A new USB-C to Lightning dongle created by Apple to make its new 10th-gen iPad (2022) compatible with the first-generation Apple Pencil is in such short supply that some Apple stores have stopped selling the Pencil until stock improves.
That's according to a new report from MacRumors, which says it has learned that "select Apple Stores in the United States have suspended the sale of the first-generation Apple Pencil until stock improves for the USB-C to Lightning Adapter."
The new iPad also lacks a headphone jack and comes with a USB-C port for charging and data transfer instead of Lightning like the old 9th-gen model. However, it only supports the first-generation Apple Pencil, which has a Lightning connector.
That means that without a new $9 USB-C to Lightning dongle users will be unable to charge their Apple Pencil using their new iPad. As this new report notes, the dongle is in such short supply that some Apple Stores have also stopped selling the Apple Pencil, likely to avoid customer confusion and headaches. It has previously been noted the dongle faces shipping delays of up to four weeks.
The new iPad, available now, comes with four flashy new colors, 5G support for cellular models, and a new Magic Keyboard Folio. It also features a neat landscape FaceTime camera for improved video calling. The company also unveiled its new M2 iPad Pro (2022), which features minimal upgrades save the new M2 Apple silicon processor and a nifty new Apple Pencil hover feature.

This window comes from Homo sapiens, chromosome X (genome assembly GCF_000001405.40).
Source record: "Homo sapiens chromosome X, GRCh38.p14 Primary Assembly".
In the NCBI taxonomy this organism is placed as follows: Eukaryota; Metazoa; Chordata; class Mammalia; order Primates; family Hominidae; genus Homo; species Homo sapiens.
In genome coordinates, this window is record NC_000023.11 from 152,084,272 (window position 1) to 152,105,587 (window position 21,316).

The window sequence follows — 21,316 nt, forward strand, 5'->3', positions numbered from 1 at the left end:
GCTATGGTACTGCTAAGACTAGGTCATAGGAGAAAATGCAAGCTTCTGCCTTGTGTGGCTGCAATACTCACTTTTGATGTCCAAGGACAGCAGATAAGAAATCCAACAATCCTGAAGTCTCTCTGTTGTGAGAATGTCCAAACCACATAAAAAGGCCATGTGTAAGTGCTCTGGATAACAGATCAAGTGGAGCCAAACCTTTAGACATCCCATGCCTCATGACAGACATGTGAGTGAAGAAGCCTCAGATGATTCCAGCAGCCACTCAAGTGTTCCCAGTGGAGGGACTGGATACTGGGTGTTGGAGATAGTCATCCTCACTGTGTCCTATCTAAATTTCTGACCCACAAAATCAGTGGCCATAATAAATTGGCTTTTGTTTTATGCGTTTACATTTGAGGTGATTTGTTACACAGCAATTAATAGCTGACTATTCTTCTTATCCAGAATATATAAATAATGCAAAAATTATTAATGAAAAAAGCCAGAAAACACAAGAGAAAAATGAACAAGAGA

The new iPad is off to a bumpy start, with reviews this week revealing the USB-C connector does not offer the same speedy data transfer speeds of other USB-C iPads, with data moving at a measly 480Mbps instead of the expected 5Gbps.
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Stephen Warwick has written about Apple for five years at iMore and previously elsewhere. He covers all of iMore's latest breaking news regarding all of Apple's products and services, both hardware and software. Stephen has interviewed industry experts in a range of fields including finance, litigation, security, and more. He also specializes in curating and reviewing audio hardware and has experience beyond journalism in sound engineering, production, and design.
Before becoming a writer Stephen studied Ancient History at University and also worked at Apple for more than two years. Stephen is also a host on the iMore show, a weekly podcast recorded live that discusses the latest in breaking Apple news, as well as featuring fun trivia about all things Apple. Follow him on Twitter @stephenwarwick9